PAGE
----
With the exception of androgenic alopecia, most hair loss conditions affect a relatively small percentage of people.
Androgenic (Androgenetic) Alopecia A genetically determined disorder that is the most common form of hair loss in both men and women. It is often referred to as male or female pattern baldness. The actual pattern of hair loss affects men and women differently.
skin condition where hair follicles are mistakenly attacked in groups by a person's own immune system
(white blood cells), disrupting the hair growth stage. The affected follicles eventually
stop growing visible hair
above the scalp’s surface. Alopecia areata is sometimes associated with
other autoimmune conditions such as allergic disorders, thyroid disease, vitiligo, lupus, rheumatoid arthritis and ulcerative colitis. Alopecia areata sometimes occurs in multiple family members, suggesting a role of genes and
A form of alopecia areata that causes the
complete loss of all scalp hair
The most severe form of alopecia areata that causes the
complete loss of all scalp and body hair
A form of alopecia areata in which
hair loss occurs in a wave-like pattern encircling the head
A hair loss condition caused by
damage to the papilla and hair follicle
from constant pulling or tension over a long period of time. It often occurs as a result of
wearing too tight hairstyles like ponytails or braids—especially “cornrows”—that lead to high tension, pulling and breakage of the hair. It can also result from cosmetic procedures
that create hair tension, such as facelifts.
A form of traction alopecia in which
hair loss occurs at the crown
. It commonly occurs when
hair is styled in a tight bun over long periods of time
or anyone who regularly wears their hair in this style may be at risk.
A disorder in which a person
compulsively pulls out their own hair
, resulting in
noticeable hair loss
A condition in which there is
no hair growth
. Unlike alopecia, which describes hair loss where there was formerly hair growth, people with hypotrichosis are affected since birth and never grow any hair.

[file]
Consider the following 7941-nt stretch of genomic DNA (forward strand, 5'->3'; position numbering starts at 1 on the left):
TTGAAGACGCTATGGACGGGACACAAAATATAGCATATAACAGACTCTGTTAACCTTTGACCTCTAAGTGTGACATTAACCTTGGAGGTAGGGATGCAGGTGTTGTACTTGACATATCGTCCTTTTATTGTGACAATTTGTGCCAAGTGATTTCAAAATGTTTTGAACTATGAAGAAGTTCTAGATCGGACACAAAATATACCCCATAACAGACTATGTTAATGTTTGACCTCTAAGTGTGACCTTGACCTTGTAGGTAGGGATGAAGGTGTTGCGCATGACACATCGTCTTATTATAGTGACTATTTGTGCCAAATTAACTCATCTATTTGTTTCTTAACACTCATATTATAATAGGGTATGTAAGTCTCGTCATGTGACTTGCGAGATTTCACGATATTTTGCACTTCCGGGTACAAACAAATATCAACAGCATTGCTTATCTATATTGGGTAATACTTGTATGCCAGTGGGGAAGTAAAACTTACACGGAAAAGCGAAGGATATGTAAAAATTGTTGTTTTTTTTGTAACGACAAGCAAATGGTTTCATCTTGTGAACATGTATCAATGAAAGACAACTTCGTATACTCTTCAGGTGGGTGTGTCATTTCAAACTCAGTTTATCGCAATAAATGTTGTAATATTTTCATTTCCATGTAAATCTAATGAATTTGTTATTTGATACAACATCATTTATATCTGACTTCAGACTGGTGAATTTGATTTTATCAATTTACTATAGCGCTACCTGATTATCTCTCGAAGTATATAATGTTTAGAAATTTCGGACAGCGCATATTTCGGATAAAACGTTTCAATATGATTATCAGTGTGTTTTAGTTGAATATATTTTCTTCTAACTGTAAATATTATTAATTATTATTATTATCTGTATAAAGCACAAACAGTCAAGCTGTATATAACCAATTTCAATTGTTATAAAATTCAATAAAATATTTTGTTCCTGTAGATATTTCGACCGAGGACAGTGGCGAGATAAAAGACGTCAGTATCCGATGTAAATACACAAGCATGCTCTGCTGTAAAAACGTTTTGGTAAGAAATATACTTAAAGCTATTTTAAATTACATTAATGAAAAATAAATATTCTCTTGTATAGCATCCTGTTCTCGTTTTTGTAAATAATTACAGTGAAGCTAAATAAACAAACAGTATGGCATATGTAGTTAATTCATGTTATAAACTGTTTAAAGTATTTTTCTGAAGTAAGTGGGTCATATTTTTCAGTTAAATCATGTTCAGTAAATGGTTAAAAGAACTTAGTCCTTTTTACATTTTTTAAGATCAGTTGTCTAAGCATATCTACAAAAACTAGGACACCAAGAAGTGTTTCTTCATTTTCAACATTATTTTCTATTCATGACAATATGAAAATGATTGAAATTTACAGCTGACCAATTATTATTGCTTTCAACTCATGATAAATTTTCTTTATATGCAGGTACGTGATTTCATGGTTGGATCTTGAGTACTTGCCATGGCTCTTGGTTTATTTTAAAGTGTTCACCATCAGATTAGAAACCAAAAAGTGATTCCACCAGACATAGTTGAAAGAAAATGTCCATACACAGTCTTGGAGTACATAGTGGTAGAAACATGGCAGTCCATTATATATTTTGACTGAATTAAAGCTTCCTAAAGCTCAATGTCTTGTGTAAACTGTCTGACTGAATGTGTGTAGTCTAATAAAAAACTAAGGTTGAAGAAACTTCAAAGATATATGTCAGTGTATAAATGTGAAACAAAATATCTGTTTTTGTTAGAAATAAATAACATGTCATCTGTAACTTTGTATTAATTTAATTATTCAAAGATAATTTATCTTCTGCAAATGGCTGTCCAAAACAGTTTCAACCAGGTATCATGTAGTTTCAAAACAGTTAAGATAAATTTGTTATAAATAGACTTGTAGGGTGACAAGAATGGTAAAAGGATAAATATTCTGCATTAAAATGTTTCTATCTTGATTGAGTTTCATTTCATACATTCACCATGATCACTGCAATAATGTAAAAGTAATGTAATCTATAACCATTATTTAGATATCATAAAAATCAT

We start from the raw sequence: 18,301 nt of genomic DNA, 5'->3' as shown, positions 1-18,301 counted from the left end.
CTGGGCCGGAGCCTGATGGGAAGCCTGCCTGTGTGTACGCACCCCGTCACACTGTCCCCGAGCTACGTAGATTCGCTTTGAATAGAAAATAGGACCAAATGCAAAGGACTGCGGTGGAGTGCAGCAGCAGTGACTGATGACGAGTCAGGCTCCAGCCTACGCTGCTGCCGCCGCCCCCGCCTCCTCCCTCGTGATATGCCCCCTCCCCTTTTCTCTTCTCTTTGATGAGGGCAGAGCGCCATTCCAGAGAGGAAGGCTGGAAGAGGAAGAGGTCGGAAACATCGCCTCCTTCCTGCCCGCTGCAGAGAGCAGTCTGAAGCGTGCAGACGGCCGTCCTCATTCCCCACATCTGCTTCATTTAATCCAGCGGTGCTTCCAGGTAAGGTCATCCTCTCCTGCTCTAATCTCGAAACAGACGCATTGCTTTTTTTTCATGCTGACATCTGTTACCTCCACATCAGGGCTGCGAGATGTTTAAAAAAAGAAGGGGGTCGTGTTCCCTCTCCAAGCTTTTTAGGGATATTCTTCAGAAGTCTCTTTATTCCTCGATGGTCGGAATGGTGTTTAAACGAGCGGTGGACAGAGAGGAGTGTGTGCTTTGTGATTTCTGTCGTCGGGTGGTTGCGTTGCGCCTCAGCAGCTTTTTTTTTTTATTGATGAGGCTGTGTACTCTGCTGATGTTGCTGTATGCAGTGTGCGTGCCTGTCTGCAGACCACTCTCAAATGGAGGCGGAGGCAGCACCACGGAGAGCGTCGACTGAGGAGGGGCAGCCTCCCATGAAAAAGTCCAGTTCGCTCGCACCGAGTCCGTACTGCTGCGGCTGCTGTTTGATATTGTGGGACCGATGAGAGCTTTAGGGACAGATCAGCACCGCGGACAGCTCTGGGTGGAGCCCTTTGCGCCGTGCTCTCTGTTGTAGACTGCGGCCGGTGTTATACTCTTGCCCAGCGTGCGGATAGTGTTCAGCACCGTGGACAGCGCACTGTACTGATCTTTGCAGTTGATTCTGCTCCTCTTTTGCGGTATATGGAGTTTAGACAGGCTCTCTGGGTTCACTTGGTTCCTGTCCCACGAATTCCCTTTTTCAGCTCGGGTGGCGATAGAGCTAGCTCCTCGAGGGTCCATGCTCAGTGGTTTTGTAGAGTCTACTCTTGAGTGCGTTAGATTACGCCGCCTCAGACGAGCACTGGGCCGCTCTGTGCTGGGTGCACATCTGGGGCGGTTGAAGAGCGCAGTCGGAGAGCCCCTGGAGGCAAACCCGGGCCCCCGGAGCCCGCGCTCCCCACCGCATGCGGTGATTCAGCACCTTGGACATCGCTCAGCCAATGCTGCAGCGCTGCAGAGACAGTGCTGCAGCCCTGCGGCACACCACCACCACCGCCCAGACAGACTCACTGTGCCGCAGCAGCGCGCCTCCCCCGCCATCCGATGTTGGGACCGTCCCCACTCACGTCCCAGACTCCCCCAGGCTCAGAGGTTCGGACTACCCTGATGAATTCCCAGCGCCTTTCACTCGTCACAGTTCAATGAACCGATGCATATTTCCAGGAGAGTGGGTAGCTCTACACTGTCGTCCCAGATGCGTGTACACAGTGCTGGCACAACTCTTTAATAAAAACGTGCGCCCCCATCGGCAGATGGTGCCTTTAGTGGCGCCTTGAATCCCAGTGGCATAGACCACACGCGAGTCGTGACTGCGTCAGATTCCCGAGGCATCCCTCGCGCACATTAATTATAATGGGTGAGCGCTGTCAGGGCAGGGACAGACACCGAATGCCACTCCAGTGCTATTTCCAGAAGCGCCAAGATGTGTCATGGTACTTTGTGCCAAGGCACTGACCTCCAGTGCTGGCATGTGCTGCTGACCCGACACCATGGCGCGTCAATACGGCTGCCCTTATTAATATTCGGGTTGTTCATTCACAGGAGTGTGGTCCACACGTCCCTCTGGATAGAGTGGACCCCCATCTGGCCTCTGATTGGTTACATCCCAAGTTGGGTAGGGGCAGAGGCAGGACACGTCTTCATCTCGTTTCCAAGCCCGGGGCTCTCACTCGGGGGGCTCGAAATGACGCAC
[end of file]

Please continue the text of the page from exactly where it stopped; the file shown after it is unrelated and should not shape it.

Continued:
Hair shedding and thinning
that usually occurs as the result of exposure to chemicals or toxins (such as cancer treatment like
chemotherapy or radiation) during anagen, the growth phase of the hair lifecycle.
Hair shedding and thinning
caused by follicles prematurely pushed into the resting stage of growth, or the telogen phase, by
stress or illness.
Also called scarring alopecia, it refers to a group of rare disorders that destroy hair follicles, replacing them with scar tissue, causing
permanent hair loss
Central Centrifugal Cicatricial Alopecia
CCCA can occur naturally or result from tight hairstyles or chemical burns from perms and relaxers. It is becoming more common, especially in African American women.
A type of scarring hair loss that occurs from a
skin disease known as lichen planus, which affects areas of the skin with hair. It can cause
redness, irritation, and in some cases, permanent hair loss
A bacterial infection in the hair follicles that causes a pustule or inflammatory nodules surrounding the hair. It can occur below or above the scalp’s surface. Although it’s quite common and treatable, severe cases can cause
hair loss and scarring.
A defect in
hair fibers characterized by fraying and swelling nodes along the hair shaft that cause the hair to break off easily.
Regardless of the causes or conditions affecting your hair loss, you can get your hair back. Hair Club guarantees to have a solution that will work for you. Learn more about your treatment options or skip to scheduling a FREE TrichoView Hair & Scalp Analysis to get started today!